Dear Mr. Pfeiffer (I don't feel I know you well enough to call you Will),
First, I want to thank you for your hard work in comics, and especially your blog. Thanks to you, I have checked out numerous books and movies, and although I have rarely picked up your comics on a regular basis, I am going to start doing so on a regular basis.
Part of it is due to your opening up the blog to comments about Amazons Attack # 6. It takes guts for any creator to hold himself accountable for his work, especially in a public forum - and I respect that.
But more importantly, I want to express how I empathize with you, especially since the comments indicate how you are responsible for 1) destroying Wonder Woman, 2) ruining various other characters by proxy, and 3) getting According to Jim back on the air.
OK, I'm kidding about number 3, but I have to commend you on your restraint. When I started to type this out, I was going to take those who accuse you of "destroying" Wonder Woman to task...actually, I was going to point out that, by using their money to buy a book that they found fault with, that they were responsible for "destroying" the character. No writer or creator sets out to do a deliberately poor piece of work...and you did the best you could. I haven't read Amazons Attack (I'm not a Wonder Woman fan...sorry), but I'm not going to chide you for making a book other people hated.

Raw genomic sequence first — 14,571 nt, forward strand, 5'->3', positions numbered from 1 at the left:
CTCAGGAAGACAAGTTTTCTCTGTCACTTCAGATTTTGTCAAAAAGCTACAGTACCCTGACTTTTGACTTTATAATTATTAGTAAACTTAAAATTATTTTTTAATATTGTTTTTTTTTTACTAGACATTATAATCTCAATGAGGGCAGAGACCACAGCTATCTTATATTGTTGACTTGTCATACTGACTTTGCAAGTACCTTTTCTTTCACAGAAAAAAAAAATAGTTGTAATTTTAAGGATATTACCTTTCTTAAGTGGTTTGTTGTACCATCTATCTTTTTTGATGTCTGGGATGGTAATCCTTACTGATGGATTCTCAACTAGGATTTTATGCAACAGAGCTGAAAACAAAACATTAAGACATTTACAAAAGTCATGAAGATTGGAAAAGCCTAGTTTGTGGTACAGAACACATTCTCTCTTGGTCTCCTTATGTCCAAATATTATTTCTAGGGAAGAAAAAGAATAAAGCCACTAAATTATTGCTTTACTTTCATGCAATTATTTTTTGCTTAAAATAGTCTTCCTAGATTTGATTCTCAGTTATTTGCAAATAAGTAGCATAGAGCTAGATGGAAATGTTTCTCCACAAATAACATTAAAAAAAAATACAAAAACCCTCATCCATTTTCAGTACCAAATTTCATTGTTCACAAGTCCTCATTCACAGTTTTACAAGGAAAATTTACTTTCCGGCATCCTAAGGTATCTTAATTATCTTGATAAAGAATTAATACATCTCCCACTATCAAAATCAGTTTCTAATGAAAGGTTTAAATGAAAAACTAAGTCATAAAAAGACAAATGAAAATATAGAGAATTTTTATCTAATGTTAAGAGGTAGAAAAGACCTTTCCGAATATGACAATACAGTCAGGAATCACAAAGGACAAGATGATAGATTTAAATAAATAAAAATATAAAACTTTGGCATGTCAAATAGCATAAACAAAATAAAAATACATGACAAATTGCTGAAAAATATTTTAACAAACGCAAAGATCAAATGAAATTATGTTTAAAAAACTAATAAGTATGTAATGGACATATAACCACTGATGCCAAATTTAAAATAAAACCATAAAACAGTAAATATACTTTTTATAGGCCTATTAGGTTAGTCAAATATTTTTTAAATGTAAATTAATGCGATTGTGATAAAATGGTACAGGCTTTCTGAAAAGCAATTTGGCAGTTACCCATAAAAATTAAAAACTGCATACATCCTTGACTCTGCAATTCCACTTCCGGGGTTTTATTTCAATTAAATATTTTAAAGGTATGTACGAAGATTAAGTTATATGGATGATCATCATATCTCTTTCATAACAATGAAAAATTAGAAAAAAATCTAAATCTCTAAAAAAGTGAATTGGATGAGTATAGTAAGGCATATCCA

And quite frankly, their behavior is atrocious. I understand - it's easier to flame and criticize someone behind a keyboard than it is face to face. It would be easy for me to, say, make fun of those who are making homophobic comments, suggesting that several aspects of their character (including IQ) are smaller than normal...but that would be wrong. It just adds to the whole "comic reader = loser" stereotype, and I will not engage in that behavior. I may want to at times, but will strive to do better.
Besides, you're doing what very few creators do - hold back and wait until the firestorm is over, but take creative responsibility for your work. One of your esteemed colleagues, a Mr. Mark Millar, seems to be unwilling to do so (at least, that's how I read the item in Crocodile Caucus). It takes courage to put your work out in the marketplace; it takes even more to humbly accept reasonable criticism. The fact that you're handling all this seemingly well speaks volumes about your character.
Tell you what - from now on, I'll check out Catwoman on a more regular basis. And any other books you may be writing. (Quarter bins, here I come). And if you ever want to get together for a beverage of your choice, please let me know - I'm just two trains and a bus ride away).